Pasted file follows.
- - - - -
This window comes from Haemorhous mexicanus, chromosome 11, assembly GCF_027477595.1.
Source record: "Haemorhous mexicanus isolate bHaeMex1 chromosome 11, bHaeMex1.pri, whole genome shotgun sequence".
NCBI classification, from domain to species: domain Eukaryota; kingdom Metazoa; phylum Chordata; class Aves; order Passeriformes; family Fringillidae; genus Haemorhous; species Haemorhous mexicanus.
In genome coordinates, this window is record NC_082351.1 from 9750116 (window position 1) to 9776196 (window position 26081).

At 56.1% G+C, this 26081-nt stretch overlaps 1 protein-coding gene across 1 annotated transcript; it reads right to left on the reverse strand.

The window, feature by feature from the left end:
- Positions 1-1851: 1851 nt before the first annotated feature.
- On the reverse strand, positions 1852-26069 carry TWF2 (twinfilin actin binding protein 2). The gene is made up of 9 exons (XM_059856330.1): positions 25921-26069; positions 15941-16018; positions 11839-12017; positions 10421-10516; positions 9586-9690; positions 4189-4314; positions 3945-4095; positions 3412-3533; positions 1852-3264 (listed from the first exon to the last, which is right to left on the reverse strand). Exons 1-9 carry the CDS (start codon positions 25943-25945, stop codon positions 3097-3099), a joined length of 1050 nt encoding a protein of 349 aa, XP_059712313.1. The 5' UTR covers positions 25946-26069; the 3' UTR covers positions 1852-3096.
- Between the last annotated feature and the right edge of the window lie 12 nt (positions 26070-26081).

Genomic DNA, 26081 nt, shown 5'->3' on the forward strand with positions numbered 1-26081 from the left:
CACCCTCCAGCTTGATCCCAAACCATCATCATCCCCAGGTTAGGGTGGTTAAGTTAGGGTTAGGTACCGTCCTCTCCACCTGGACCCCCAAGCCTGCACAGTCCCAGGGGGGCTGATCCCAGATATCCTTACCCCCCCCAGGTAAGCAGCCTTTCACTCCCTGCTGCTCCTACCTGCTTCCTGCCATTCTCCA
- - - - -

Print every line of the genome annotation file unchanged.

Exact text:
This window comes from Haemorhous mexicanus, chromosome 11, assembly GCF_027477595.1.
Source record: "Haemorhous mexicanus isolate bHaeMex1 chromosome 11, bHaeMex1.pri, whole genome shotgun sequence".
NCBI classification, from domain to species: domain Eukaryota; kingdom Metazoa; phylum Chordata; class Aves; order Passeriformes; family Fringillidae; genus Haemorhous; species Haemorhous mexicanus.
In genome coordinates, this window is record NC_082351.1 from 9750116 (window position 1) to 9776196 (window position 26081).

At 56.1% G+C, this 26081-nt stretch overlaps 1 protein-coding gene across 1 annotated transcript; it reads right to left on the reverse strand.

The window, feature by feature from the left end:
- Positions 1-1851: 1851 nt before the first annotated feature.
- On the reverse strand, positions 1852-26069 carry TWF2 (twinfilin actin binding protein 2). The gene is made up of 9 exons (XM_059856330.1): positions 25921-26069; positions 15941-16018; positions 11839-12017; positions 10421-10516; positions 9586-9690; positions 4189-4314; positions 3945-4095; positions 3412-3533; positions 1852-3264 (listed from the first exon to the last, which is right to left on the reverse strand). Exons 1-9 carry the CDS (start codon positions 25943-25945, stop codon positions 3097-3099), a joined length of 1050 nt encoding a protein of 349 aa, XP_059712313.1. The 5' UTR covers positions 25946-26069; the 3' UTR covers positions 1852-3096.
- Between the last annotated feature and the right edge of the window lie 12 nt (positions 26070-26081).

Genomic DNA, 26081 nt, shown 5'->3' on the forward strand with positions numbered 1-26081 from the left:
CACCCTCCAGCTTGATCCCAAACCATCATCATCCCCAGGTTAGGGTGGTTAAGTTAGGGTTAGGTACCGTCCTCTCCACCTGGACCCCCAAGCCTGCACAGTCCCAGGGGGGCTGATCCCAGATATCCTTACCCCCCCCAGGTAAGCAGCCTTTCACTCCCTGCTGCTCCTACCTGCTTCCTGCCATTCTCCA